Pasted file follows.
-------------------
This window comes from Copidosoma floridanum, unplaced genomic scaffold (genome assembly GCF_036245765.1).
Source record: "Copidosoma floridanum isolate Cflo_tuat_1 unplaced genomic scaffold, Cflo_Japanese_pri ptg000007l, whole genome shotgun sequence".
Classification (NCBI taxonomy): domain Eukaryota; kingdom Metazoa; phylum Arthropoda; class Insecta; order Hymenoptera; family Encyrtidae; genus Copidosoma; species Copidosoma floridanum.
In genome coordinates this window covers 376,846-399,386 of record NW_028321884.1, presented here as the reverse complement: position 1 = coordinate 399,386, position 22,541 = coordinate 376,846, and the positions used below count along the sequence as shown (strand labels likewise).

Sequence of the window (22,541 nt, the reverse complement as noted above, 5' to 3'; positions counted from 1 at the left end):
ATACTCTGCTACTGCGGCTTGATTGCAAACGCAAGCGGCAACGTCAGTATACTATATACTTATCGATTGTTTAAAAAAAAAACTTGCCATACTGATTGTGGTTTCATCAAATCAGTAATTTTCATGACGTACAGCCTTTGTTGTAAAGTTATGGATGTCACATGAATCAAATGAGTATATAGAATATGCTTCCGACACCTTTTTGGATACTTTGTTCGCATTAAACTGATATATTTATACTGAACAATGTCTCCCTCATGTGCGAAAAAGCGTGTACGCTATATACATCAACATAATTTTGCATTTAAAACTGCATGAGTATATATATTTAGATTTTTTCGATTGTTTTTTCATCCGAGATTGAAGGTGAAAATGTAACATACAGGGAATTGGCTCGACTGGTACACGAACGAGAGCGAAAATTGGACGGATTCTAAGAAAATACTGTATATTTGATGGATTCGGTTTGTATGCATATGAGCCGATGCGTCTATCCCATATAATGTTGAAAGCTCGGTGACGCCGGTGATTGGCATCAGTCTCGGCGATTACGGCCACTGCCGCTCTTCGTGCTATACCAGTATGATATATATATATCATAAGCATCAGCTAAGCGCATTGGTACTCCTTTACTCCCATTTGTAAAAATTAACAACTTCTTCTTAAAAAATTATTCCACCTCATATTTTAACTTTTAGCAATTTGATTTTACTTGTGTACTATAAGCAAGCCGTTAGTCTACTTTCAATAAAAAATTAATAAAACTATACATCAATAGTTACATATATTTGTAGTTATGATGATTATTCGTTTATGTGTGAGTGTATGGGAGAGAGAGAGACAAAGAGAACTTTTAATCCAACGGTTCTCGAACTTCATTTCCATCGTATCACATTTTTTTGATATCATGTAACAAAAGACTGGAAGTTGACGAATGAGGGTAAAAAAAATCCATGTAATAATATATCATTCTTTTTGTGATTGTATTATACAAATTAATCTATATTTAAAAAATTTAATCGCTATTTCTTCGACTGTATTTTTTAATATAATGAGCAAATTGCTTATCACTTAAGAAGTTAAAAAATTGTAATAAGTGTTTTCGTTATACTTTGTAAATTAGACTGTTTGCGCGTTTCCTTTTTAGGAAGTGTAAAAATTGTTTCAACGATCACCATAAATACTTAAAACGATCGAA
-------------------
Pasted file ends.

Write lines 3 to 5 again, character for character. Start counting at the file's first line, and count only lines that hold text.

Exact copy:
Classification (NCBI taxonomy): domain Eukaryota; kingdom Metazoa; phylum Arthropoda; class Insecta; order Hymenoptera; family Encyrtidae; genus Copidosoma; species Copidosoma floridanum.
In genome coordinates this window covers 376,846-399,386 of record NW_028321884.1, presented here as the reverse complement: position 1 = coordinate 399,386, position 22,541 = coordinate 376,846, and the positions used below count along the sequence as shown (strand labels likewise).

Sequence of the window (22,541 nt, the reverse complement as noted above, 5' to 3'; positions counted from 1 at the left end):